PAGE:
EU Renewables Targets Significantly Influencing UK Government’s Energy Policies, Says GlobalData
- Business & Finance
As the UK strives to meet its EU target of 15% renewable energy consumption by 2020, the government has taken several steps to reduce the country’s carbon emissions by 34% and 80% by 2020 and 2050, respectively, compared with 1990 levels, according to a report by research and consulting firm GlobalData.
The company’s latest report states that the UK government is now promoting renewable energy sources through a substantial amount of financial support by way of subsidies, active research and development, government-sponsored loans, and tax allowances.
Prasad Tanikella, GlobalData’s Senior Analyst covering Alternative Energy, says: “In 2009, the UK Renewables Energy Strategy set a target of generating more than 30% of electricity from renewable energy sources by 2020, with technologies such as wind, biomass, hydro, wave and tidal playing important roles.
“The other main aims were to generate at least 12% of heat from renewable energy sources, such as biomass, biogas, solar and heat pumps, and to derive at least 10% of transport energy from renewable sources.”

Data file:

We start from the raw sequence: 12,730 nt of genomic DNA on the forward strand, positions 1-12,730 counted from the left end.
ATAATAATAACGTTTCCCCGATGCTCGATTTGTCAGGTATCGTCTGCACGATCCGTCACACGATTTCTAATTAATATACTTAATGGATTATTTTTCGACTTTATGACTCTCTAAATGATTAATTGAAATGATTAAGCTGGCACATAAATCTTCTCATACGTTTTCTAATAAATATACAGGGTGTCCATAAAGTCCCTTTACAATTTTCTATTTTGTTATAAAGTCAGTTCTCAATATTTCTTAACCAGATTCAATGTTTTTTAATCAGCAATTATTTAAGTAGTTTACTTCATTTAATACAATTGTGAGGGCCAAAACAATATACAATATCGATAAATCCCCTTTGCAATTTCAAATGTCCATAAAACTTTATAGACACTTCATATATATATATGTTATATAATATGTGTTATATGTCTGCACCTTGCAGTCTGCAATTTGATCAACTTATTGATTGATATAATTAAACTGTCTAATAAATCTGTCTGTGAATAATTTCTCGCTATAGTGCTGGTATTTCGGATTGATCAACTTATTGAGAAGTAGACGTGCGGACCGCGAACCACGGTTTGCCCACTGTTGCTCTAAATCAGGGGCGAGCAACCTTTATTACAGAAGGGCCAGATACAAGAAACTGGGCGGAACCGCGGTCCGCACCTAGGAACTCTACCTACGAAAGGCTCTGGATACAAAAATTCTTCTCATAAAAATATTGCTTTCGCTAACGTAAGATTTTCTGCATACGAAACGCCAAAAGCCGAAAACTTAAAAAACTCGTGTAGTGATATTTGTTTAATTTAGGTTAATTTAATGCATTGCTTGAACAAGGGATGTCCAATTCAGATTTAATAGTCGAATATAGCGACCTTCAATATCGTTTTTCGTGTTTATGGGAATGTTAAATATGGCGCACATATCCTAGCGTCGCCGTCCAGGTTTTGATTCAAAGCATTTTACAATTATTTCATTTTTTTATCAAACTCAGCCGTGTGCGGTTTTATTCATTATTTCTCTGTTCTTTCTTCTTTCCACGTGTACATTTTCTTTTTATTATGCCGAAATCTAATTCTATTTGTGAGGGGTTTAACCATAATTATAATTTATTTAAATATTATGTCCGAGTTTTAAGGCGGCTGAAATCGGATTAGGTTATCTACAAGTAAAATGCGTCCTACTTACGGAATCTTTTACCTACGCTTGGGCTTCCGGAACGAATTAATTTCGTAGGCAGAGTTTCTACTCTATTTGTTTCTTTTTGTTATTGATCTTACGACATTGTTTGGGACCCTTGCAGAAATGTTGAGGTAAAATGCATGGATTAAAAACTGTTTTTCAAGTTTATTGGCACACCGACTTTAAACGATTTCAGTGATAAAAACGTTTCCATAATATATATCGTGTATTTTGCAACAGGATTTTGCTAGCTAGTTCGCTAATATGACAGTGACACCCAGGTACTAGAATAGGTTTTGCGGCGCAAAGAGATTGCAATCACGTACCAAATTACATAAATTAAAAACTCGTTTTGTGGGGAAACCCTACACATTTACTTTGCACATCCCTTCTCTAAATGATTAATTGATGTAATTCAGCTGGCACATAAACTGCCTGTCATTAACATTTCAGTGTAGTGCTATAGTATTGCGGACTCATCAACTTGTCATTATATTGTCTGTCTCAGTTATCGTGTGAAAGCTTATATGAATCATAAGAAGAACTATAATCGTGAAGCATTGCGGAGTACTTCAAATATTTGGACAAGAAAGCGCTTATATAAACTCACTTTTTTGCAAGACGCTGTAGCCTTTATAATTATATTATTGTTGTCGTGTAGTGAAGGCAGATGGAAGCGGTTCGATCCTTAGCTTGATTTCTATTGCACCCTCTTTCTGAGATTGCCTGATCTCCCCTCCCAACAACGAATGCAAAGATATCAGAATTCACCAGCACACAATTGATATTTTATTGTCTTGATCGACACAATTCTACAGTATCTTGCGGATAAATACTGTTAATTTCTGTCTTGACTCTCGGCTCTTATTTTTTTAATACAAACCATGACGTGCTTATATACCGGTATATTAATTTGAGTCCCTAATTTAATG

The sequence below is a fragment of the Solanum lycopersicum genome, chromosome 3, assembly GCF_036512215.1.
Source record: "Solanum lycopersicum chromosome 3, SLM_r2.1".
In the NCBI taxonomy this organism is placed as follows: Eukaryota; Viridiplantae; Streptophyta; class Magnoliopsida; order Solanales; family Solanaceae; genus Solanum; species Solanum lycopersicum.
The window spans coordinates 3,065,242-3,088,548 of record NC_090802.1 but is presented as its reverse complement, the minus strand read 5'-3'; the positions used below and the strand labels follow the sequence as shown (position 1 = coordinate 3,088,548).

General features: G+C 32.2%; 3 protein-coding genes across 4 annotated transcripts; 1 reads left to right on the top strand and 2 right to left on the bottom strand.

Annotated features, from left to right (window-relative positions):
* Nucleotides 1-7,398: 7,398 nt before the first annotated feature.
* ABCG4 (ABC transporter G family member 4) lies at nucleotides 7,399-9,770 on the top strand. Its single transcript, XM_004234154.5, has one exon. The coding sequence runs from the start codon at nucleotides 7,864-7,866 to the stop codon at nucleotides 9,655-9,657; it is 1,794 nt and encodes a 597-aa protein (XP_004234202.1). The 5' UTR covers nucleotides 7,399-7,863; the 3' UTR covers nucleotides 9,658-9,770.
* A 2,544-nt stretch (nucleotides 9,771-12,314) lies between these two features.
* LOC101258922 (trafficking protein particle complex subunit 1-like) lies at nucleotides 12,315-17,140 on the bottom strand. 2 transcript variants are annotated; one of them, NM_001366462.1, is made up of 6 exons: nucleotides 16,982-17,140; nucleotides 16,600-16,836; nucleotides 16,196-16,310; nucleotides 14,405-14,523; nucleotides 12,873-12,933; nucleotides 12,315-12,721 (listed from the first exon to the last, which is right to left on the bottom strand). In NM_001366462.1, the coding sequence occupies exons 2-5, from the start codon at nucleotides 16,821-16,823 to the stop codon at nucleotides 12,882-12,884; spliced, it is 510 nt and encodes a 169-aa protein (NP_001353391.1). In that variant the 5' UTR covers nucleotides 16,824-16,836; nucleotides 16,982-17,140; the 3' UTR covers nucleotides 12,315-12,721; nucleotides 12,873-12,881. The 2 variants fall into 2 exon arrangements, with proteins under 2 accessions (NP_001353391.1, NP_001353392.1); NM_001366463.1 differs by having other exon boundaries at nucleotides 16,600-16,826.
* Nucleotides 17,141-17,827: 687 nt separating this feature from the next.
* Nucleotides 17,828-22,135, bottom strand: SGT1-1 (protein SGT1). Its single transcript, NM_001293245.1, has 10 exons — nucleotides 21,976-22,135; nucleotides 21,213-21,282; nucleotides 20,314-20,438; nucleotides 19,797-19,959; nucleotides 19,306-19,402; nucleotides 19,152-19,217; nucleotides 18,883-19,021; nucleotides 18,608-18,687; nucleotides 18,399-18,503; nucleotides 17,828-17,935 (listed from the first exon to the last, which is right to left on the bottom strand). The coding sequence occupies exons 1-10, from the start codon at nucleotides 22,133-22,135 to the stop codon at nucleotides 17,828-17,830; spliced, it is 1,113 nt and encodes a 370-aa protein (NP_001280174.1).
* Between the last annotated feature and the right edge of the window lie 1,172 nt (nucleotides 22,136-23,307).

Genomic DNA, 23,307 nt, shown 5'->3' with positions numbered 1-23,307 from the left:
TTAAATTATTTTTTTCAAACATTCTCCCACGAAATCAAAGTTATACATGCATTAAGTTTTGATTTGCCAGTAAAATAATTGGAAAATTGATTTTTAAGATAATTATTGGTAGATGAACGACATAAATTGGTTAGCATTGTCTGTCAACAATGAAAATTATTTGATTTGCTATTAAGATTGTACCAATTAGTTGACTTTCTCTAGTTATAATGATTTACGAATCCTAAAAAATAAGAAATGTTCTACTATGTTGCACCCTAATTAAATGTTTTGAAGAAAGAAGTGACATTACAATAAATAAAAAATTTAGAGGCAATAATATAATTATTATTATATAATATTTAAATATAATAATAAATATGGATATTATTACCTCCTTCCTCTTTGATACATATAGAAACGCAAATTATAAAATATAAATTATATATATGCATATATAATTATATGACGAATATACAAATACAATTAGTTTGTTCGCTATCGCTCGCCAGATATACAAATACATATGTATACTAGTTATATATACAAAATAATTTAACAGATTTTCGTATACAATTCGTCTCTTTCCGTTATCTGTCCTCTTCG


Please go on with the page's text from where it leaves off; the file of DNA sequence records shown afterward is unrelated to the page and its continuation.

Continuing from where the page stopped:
Under this Strategy, an Office for Renewable Energy Deployment was created within the Department of Energy & Climate Change (DECC) to take forward these commitments. The DECC developed a renewable energy roadmap in 2011 to assess the status of renewables in the UK, which included up to £30 million ($45.24 million) of direct government support for offshore wind cost reductions over the subsequent four years.
GlobalData believes that the UK government’s dedication to wind power has been a vital catalyst in the effort towards meeting its EU targets.
Tanikella explains: “Wind power installed capacity accelerated from 534 Megawatts in 2002 to approximately 8.9 Gigawatts (GW) in 2012, and is expected to increase further, reaching almost 31.6 GW by 2020, at a Compound Annual Growth Rate of 16.9%.
“The UK’s rapid expansion of wind power installations is largely thanks to favorable government policies and attractive concession programs, such as the Offshore Transmission Owner policy in 2009 and the Offshore Wind Cost Reduction Task Force in 2011.”